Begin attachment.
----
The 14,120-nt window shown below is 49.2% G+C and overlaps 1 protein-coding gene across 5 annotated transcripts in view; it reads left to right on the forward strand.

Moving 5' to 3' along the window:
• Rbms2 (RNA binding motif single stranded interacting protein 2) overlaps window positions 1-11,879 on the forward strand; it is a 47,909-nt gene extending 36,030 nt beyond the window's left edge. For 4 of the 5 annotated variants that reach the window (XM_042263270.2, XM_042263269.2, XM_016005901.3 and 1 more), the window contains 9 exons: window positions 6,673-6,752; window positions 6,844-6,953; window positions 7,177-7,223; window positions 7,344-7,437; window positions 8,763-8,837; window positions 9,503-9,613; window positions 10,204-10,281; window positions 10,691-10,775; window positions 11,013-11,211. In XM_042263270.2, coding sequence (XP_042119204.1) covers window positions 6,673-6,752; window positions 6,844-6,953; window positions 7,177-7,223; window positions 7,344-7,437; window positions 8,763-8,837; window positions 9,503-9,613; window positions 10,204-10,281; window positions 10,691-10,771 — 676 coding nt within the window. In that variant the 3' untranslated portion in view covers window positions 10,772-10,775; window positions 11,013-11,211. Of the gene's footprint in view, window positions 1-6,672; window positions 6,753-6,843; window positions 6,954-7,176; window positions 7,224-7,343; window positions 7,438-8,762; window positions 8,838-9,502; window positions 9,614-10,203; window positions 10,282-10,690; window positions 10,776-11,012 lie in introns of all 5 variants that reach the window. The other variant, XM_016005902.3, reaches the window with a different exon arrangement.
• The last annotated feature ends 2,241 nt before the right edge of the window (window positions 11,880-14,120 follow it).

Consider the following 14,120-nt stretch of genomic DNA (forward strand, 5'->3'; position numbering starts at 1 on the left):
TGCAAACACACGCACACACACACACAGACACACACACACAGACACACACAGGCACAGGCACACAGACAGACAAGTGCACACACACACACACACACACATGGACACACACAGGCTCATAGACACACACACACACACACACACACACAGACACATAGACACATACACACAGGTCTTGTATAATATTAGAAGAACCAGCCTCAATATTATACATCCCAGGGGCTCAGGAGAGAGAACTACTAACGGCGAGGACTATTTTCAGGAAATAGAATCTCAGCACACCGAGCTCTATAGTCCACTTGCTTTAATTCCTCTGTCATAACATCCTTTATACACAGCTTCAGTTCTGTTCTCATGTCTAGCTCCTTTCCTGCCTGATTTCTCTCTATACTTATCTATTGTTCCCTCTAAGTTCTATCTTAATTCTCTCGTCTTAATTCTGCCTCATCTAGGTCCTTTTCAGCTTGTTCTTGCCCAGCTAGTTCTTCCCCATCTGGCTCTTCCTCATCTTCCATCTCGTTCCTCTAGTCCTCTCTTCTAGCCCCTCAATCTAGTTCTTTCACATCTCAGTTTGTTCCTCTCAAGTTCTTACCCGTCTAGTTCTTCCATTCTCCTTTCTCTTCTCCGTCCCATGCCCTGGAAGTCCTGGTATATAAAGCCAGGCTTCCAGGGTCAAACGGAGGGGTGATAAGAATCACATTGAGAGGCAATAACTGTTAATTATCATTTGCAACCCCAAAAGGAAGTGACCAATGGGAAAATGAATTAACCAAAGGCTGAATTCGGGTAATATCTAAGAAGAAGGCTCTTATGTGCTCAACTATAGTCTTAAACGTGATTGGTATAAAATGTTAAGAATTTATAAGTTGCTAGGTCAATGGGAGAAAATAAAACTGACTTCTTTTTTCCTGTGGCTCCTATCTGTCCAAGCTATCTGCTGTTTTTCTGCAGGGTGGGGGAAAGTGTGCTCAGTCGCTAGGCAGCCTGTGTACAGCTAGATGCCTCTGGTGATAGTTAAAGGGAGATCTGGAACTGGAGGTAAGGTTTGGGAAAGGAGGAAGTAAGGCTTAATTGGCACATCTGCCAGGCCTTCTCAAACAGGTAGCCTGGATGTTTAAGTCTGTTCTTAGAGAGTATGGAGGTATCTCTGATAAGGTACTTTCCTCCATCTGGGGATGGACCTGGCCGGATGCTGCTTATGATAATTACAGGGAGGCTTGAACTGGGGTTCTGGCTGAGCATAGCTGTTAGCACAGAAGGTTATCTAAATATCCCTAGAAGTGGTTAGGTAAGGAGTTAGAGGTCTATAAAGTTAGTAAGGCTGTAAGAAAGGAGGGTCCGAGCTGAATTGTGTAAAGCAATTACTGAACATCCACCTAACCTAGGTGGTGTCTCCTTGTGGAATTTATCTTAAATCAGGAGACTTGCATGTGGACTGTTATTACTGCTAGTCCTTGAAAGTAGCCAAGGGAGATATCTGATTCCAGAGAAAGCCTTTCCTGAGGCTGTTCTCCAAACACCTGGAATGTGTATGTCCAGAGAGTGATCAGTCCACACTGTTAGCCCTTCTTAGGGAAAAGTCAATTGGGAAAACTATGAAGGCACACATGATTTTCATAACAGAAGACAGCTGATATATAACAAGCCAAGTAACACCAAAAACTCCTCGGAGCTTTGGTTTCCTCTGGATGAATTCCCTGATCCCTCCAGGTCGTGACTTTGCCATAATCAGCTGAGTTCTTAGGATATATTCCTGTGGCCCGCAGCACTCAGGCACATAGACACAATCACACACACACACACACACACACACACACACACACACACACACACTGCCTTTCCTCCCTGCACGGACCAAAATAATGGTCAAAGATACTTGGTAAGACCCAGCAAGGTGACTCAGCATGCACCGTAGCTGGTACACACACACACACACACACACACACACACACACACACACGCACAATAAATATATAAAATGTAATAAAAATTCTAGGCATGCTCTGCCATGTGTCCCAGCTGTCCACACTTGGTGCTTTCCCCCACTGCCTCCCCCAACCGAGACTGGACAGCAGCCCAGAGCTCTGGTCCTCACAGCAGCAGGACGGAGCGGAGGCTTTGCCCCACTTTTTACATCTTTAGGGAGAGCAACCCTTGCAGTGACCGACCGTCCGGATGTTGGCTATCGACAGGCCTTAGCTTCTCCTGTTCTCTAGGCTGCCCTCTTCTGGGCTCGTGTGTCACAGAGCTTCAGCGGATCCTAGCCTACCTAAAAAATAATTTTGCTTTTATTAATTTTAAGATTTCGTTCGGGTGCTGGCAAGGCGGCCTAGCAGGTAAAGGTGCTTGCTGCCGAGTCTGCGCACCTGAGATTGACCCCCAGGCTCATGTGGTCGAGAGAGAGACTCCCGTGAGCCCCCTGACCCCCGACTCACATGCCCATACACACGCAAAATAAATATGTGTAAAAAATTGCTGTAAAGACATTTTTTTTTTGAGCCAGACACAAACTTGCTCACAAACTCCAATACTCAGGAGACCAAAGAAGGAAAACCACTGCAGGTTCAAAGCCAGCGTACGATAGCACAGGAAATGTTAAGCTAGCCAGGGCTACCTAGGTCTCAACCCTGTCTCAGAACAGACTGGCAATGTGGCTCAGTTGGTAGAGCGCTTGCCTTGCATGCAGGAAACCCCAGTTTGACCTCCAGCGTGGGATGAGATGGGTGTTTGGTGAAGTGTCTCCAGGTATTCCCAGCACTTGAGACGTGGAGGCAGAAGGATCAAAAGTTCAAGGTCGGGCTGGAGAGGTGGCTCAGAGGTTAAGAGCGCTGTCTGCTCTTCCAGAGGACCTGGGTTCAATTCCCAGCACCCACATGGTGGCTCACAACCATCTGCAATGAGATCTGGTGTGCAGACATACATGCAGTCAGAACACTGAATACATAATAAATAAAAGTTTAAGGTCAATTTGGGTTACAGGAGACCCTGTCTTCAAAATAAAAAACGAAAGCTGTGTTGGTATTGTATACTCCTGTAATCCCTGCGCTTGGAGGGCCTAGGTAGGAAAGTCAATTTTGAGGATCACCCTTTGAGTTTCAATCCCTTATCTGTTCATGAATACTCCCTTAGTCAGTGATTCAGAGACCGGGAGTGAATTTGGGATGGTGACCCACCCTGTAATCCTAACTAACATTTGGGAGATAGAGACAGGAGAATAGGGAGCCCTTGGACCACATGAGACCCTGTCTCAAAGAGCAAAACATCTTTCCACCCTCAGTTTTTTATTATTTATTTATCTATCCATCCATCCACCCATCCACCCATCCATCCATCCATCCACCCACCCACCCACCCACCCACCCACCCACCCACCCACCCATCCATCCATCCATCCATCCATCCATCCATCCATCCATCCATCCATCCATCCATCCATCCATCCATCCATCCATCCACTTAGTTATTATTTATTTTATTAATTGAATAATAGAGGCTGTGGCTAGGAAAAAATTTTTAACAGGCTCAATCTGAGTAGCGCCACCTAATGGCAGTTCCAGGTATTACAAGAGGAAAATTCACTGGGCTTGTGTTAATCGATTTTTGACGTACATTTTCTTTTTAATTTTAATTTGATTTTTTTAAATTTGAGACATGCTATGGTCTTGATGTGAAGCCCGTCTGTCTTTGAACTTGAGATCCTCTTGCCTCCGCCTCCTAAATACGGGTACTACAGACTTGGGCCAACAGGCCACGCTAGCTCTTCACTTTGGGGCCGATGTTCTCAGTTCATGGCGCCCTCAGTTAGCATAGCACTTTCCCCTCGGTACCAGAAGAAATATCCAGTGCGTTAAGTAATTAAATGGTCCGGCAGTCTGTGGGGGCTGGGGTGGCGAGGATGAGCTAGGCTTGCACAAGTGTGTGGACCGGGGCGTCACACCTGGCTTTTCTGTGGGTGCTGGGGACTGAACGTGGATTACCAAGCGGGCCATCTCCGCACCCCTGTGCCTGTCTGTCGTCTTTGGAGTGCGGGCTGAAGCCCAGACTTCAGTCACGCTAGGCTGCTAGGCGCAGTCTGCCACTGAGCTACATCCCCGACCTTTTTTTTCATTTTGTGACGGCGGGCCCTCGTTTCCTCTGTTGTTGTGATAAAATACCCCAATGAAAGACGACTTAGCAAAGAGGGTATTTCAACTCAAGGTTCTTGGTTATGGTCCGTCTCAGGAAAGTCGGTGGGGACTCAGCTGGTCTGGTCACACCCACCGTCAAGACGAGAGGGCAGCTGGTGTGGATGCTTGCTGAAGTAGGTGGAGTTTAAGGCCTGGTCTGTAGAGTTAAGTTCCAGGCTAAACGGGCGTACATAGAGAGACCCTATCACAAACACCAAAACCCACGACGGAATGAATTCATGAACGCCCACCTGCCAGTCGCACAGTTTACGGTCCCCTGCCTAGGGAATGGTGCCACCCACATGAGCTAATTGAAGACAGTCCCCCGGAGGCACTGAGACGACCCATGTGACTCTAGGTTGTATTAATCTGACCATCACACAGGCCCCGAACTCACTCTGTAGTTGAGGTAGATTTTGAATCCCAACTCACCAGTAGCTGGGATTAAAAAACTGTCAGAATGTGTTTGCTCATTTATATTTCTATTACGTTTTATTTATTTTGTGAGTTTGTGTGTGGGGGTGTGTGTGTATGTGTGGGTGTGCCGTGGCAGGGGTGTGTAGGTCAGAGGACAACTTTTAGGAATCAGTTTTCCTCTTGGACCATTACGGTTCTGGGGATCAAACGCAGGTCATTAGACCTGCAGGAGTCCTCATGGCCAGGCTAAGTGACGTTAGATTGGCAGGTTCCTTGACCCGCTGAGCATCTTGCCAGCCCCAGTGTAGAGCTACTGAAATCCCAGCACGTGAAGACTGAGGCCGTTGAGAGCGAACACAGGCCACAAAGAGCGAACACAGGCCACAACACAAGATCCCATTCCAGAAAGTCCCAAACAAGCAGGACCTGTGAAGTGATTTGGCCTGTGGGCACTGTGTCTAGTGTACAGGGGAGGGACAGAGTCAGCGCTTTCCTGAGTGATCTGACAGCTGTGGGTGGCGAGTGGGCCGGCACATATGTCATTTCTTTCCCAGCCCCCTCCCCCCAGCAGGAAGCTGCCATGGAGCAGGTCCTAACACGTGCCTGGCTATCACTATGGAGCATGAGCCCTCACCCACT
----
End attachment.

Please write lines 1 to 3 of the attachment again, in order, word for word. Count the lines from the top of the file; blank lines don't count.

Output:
The 14,120-nt window shown below is 49.2% G+C and overlaps 1 protein-coding gene across 5 annotated transcripts in view; it reads left to right on the forward strand.

Moving 5' to 3' along the window:
• Rbms2 (RNA binding motif single stranded interacting protein 2) overlaps window positions 1-11,879 on the forward strand; it is a 47,909-nt gene extending 36,030 nt beyond the window's left edge. For 4 of the 5 annotated variants that reach the window (XM_042263270.2, XM_042263269.2, XM_016005901.3 and 1 more), the window contains 9 exons: window positions 6,673-6,752; window positions 6,844-6,953; window positions 7,177-7,223; window positions 7,344-7,437; window positions 8,763-8,837; window positions 9,503-9,613; window positions 10,204-10,281; window positions 10,691-10,775; window positions 11,013-11,211. In XM_042263270.2, coding sequence (XP_042119204.1) covers window positions 6,673-6,752; window positions 6,844-6,953; window positions 7,177-7,223; window positions 7,344-7,437; window positions 8,763-8,837; window positions 9,503-9,613; window positions 10,204-10,281; window positions 10,691-10,771 — 676 coding nt within the window. In that variant the 3' untranslated portion in view covers window positions 10,772-10,775; window positions 11,013-11,211. Of the gene's footprint in view, window positions 1-6,672; window positions 6,753-6,843; window positions 6,954-7,176; window positions 7,224-7,343; window positions 7,438-8,762; window positions 8,838-9,502; window positions 9,614-10,203; window positions 10,282-10,690; window positions 10,776-11,012 lie in introns of all 5 variants that reach the window. The other variant, XM_016005902.3, reaches the window with a different exon arrangement.